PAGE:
Genes for insulin‐dependent diabetes mellitus (IDDM) in the major histocompatibility complex (MHC) of African‐Americans

M. Fernandez-Vina, L. C. Ramirez, Philip Raskin, P. Stastny

Research output: Contribution to journalArticlepeer-review

1 Scopus citations


Mapping the MHC‐associated susceptibility and resistance factors for insulin‐dependent diabetes mellitus (IDDM) has been difficult due to the strong linkage disequilibrium within the HLA‐DR‐DQ region. Previous analyses have suggested that the study of IDDM‐associated haplotypes in different races might be useful for identifying the responsible genes. We have performed complete HLA class II genotyping to study susceptibility and resistance to IDDM in 34 randomly selected African‐American IDDM patients and 69 ethnically‐matched controls. IDDM patients showed highly significant increases of DRB1*0301, DRB1*0401, DRB1*0405, DQA1*0301, DQA1*0302, DQB1*0201 and DQB1*0302. Analysis of DQA1‐DQB1 associations showed that DQA1*03 combined with both DQB1*0201 and DQB1*0302 gave the highest odds ratio, suggesting a synergistic effect due to formation of heterodimers encoded both in cis and in trans. Among the subsets of DR4, only DRB1*0401 and DRB1*0405 were increased in diabetic patients. Interestingly, DQB1*0602 and DQB1*0301, which have previously been thought to encode resistance factors in Caucasians, were not significantly decreased and, after removal of known susceptibility haplotypes, were found to have essentially identical frequencies in patients and controls. 1993 Blackwell Munksgaard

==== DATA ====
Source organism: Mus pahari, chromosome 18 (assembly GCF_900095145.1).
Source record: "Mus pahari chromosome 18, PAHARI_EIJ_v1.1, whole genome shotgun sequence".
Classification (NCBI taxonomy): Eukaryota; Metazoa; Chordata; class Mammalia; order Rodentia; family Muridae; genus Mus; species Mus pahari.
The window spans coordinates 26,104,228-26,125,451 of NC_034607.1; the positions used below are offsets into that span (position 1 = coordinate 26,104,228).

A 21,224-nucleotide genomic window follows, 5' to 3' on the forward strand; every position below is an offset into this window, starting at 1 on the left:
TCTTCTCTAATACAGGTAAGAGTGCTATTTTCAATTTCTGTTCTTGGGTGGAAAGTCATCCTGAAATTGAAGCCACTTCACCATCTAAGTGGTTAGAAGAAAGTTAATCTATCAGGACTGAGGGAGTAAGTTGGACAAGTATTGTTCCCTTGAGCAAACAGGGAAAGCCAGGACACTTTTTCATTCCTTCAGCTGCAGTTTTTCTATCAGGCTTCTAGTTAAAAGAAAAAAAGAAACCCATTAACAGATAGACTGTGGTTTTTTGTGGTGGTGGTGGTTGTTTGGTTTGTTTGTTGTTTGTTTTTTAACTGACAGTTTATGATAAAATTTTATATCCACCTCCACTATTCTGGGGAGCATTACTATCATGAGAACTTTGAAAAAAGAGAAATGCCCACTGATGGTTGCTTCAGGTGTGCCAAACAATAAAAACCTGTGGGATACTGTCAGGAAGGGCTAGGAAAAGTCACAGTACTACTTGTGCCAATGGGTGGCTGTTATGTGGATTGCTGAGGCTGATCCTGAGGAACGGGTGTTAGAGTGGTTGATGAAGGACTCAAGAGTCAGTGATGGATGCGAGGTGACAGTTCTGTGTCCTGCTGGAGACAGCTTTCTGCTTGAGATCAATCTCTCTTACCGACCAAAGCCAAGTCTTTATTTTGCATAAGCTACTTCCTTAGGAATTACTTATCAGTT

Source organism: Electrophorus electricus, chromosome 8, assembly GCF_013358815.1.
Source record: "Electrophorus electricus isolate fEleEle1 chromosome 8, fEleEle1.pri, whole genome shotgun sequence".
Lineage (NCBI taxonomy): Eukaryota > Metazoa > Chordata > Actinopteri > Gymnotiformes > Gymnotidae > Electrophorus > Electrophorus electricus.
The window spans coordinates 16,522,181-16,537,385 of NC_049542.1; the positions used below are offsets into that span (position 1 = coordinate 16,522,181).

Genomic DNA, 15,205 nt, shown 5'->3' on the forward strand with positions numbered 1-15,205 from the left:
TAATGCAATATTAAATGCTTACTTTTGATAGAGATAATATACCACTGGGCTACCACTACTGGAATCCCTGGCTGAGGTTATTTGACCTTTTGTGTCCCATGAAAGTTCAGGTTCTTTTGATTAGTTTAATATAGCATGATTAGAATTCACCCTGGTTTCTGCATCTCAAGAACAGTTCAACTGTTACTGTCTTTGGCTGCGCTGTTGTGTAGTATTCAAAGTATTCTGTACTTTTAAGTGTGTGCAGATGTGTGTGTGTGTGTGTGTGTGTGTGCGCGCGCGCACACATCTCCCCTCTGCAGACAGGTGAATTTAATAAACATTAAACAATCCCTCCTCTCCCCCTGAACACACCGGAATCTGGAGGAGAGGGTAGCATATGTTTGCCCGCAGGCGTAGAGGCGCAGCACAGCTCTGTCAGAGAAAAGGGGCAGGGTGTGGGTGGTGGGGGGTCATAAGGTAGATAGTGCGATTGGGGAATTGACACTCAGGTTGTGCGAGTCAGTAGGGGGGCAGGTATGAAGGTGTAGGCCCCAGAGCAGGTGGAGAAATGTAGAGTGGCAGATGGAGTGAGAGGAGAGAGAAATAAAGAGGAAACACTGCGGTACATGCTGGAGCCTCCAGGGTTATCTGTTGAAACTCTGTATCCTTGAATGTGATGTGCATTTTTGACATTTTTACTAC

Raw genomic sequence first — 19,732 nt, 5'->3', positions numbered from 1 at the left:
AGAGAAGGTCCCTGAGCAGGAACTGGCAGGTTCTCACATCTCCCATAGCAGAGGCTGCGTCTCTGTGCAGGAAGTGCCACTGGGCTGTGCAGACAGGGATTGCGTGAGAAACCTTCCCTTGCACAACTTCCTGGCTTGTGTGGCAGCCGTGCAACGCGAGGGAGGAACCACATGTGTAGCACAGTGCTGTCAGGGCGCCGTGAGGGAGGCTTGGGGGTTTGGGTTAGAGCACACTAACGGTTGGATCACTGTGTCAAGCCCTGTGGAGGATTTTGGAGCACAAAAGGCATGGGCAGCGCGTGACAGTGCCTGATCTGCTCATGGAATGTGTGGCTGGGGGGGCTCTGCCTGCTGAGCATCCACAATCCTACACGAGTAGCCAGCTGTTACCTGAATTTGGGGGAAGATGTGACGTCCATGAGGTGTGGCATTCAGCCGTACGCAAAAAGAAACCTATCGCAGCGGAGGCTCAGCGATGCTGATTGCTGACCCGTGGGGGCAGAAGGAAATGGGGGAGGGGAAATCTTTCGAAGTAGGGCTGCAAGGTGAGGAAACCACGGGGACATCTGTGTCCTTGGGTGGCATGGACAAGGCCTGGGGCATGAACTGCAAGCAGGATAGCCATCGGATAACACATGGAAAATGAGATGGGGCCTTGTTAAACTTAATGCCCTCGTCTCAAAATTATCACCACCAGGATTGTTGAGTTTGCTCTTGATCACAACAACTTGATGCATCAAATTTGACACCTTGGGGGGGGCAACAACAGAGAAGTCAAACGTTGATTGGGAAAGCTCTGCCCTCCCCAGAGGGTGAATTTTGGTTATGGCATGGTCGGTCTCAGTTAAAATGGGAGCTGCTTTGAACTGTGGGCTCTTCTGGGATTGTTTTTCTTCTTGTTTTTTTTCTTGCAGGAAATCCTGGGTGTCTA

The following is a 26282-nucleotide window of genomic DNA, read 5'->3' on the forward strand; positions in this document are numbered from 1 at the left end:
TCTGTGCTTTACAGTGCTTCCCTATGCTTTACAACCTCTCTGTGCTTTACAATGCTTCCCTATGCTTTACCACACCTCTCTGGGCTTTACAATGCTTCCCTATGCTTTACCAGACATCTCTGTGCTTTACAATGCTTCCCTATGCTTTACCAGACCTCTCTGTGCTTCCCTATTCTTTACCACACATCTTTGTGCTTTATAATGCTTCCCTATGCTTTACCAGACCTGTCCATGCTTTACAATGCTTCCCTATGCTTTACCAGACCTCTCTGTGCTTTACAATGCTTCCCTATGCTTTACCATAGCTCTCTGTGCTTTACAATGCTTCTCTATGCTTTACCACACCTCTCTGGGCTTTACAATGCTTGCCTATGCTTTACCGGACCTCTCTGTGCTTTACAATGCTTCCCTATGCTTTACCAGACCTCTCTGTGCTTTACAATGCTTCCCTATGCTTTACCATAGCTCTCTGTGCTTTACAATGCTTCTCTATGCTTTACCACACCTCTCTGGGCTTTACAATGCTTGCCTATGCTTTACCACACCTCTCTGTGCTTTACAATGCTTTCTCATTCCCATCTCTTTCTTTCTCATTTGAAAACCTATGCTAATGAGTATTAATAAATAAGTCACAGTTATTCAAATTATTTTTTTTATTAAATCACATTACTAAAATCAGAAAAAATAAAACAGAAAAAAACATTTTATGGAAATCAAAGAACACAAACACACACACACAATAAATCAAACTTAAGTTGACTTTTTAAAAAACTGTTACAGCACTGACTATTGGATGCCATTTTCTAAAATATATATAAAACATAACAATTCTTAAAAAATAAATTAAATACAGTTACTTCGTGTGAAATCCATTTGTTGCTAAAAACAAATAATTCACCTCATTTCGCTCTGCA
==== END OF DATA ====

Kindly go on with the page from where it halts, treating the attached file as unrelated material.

Original languageEnglish (US)
Pages (from-to)57-64
Number of pages8
JournalTissue Antigens
Issue number2
StatePublished - Feb 1993


  • African‐Americans
  • DNA typing
  • HLA class II genes
  • insulin‐dependent diabetes mellitus

ASJC Scopus subject areas

  • Immunology and Allergy
  • Immunology
  • Biochemistry
  • Genetics


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